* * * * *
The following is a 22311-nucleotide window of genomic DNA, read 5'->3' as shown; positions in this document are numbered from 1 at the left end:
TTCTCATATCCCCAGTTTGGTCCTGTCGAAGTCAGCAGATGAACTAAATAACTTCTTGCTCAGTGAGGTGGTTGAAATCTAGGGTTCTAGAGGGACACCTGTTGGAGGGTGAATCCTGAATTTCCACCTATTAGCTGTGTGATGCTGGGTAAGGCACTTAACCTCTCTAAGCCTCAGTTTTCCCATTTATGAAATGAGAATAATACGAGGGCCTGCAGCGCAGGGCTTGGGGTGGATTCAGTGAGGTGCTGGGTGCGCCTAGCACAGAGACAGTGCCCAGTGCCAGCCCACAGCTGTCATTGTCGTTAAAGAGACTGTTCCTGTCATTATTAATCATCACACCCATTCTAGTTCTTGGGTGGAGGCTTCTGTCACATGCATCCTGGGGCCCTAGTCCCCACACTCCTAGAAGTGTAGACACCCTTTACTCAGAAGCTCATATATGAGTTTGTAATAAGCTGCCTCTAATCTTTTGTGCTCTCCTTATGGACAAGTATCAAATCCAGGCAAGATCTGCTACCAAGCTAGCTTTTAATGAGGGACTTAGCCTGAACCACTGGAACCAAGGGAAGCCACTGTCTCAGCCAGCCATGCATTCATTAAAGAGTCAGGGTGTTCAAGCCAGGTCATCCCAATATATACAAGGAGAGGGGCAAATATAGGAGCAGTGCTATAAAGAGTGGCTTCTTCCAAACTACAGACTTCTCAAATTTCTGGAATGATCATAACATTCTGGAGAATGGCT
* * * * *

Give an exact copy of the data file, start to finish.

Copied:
The following is a 22311-nucleotide window of genomic DNA, read 5'->3' as shown; positions in this document are numbered from 1 at the left end:
TTCTCATATCCCCAGTTTGGTCCTGTCGAAGTCAGCAGATGAACTAAATAACTTCTTGCTCAGTGAGGTGGTTGAAATCTAGGGTTCTAGAGGGACACCTGTTGGAGGGTGAATCCTGAATTTCCACCTATTAGCTGTGTGATGCTGGGTAAGGCACTTAACCTCTCTAAGCCTCAGTTTTCCCATTTATGAAATGAGAATAATACGAGGGCCTGCAGCGCAGGGCTTGGGGTGGATTCAGTGAGGTGCTGGGTGCGCCTAGCACAGAGACAGTGCCCAGTGCCAGCCCACAGCTGTCATTGTCGTTAAAGAGACTGTTCCTGTCATTATTAATCATCACACCCATTCTAGTTCTTGGGTGGAGGCTTCTGTCACATGCATCCTGGGGCCCTAGTCCCCACACTCCTAGAAGTGTAGACACCCTTTACTCAGAAGCTCATATATGAGTTTGTAATAAGCTGCCTCTAATCTTTTGTGCTCTCCTTATGGACAAGTATCAAATCCAGGCAAGATCTGCTACCAAGCTAGCTTTTAATGAGGGACTTAGCCTGAACCACTGGAACCAAGGGAAGCCACTGTCTCAGCCAGCCATGCATTCATTAAAGAGTCAGGGTGTTCAAGCCAGGTCATCCCAATATATACAAGGAGAGGGGCAAATATAGGAGCAGTGCTATAAAGAGTGGCTTCTTCCAAACTACAGACTTCTCAAATTTCTGGAATGATCATAACATTCTGGAGAATGGCT